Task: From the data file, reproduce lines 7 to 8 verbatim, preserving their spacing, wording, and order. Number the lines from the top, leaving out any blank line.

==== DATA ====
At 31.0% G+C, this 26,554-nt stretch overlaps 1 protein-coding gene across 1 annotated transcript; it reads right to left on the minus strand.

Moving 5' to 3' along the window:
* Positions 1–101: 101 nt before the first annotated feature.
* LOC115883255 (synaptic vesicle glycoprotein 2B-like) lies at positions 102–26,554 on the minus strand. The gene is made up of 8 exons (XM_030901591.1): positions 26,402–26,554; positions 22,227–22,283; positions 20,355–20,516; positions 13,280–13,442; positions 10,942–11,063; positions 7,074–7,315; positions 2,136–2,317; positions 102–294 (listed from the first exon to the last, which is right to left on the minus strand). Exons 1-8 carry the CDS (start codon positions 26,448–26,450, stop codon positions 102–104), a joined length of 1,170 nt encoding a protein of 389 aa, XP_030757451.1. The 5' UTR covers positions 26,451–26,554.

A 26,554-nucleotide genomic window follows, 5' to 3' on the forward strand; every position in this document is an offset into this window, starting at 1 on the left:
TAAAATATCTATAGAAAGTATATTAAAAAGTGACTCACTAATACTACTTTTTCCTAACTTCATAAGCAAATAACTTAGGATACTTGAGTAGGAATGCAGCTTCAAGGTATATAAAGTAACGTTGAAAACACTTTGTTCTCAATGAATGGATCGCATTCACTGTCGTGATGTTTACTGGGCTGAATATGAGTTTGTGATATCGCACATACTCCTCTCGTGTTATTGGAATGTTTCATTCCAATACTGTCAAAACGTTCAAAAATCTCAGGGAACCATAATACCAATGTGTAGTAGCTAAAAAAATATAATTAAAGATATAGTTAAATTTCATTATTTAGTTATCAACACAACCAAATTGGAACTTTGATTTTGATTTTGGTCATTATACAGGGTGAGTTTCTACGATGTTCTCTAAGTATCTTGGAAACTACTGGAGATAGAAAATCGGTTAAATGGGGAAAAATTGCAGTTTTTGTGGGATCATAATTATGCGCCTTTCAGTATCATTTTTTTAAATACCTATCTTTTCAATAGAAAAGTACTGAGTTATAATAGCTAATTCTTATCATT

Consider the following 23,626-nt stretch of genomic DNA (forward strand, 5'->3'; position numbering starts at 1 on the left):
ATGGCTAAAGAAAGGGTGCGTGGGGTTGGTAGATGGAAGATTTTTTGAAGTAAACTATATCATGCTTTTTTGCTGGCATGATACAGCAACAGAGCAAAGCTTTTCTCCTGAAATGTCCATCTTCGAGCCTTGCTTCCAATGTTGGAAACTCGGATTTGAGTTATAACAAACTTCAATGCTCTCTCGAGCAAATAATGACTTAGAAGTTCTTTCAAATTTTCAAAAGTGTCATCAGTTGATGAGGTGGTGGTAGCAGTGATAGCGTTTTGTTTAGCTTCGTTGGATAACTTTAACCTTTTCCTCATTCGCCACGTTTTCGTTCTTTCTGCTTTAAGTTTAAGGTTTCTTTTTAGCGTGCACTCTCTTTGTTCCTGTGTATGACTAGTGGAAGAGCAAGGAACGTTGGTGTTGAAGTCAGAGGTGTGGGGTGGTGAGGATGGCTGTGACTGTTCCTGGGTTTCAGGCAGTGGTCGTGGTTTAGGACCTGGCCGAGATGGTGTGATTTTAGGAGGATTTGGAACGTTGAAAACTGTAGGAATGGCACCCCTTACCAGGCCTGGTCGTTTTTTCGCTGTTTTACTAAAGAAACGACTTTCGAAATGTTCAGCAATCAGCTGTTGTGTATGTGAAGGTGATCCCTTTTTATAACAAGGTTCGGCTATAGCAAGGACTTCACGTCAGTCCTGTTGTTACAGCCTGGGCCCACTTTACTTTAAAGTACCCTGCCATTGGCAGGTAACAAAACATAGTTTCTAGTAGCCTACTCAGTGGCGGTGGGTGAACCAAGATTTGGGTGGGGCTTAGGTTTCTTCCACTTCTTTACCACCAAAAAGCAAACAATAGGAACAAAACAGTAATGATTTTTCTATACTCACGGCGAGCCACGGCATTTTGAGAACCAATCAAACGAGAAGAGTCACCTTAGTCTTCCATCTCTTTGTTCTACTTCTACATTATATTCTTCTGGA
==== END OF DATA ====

Consider the following 23,626-nt stretch of genomic DNA (forward strand, 5'->3'; position numbering starts at 1 on the left):
ATGGCTAAAGAAAGGGTGCGTGGGGTTGGTAGATGGAAGATTTTTTGAAGTAAACTATATCATGCTTTTTTGCTGGCATGATACAGCAACAGAGCAAAGCTTTTCTCCTGAAATGTCCATCTTCGAGCCTTGCTTCCAATGTTGGAAACTCGGATTTGAGTTATAACAAACTTCAATGCTCTCTCGAGCAAATAATGACTTAGAAGTTCTTTCAAATTTTCAAAAGTGTCATCAGTTGATGAGGTGGTGGTAGCAGTGATAGCGTTTTGTTTAGCTTCGTTGGATAACTTTAACCTTTTCCTCATTCGCCACGTTTTCGTTCTTTCTGCTTTAAGTTTAAGGTTTCTTTTTAGCGTGCACTCTCTTTGTTCCTGTGTATGACTAGTGGAAGAGCAAGGAACGTTGGTGTTGAAGTCAGAGGTGTGGGGTGGTGAGGATGGCTGTGACTGTTCCTGGGTTTCAGGCAGTGGTCGTGGTTTAGGACCTGGCCGAGATGGTGTGATTTTAGGAGGATTTGGAACGTTGAAAACTGTAGGAATGGCACCCCTTACCAGGCCTGGTCGTTTTTTCGCTGTTTTACTAAAGAAACGACTTTCGAAATGTTCAGCAATCAGCTGTTGTGTATGTGAAGGTGATCCCTTTTTATAACAAGGTTCGGCTATAGCAAGGACTTCACGTCAGTCCTGTTGTTACAGCCTGGGCCCACTTTACTTTAAAGTACCCTGCCATTGGCAGGTAACAAAACATAGTTTCTAGTAGCCTACTCAGTGGCGGTGGGTGAACCAAGATTTGGGTGGGGCTTAGGTTTCTTCCACTTCTTTACCACCAAAAAGCAAACAATAGGAACAAAACAGTAATGATTTTTCTATACTCACGGCGAGCCACGGCATTTTGAGAACCAATCAAACGAGAAGAGTCACCTTAGTCTTCCATCTCTTTGTTCTACTTCTACATTATATTCTTCTGGA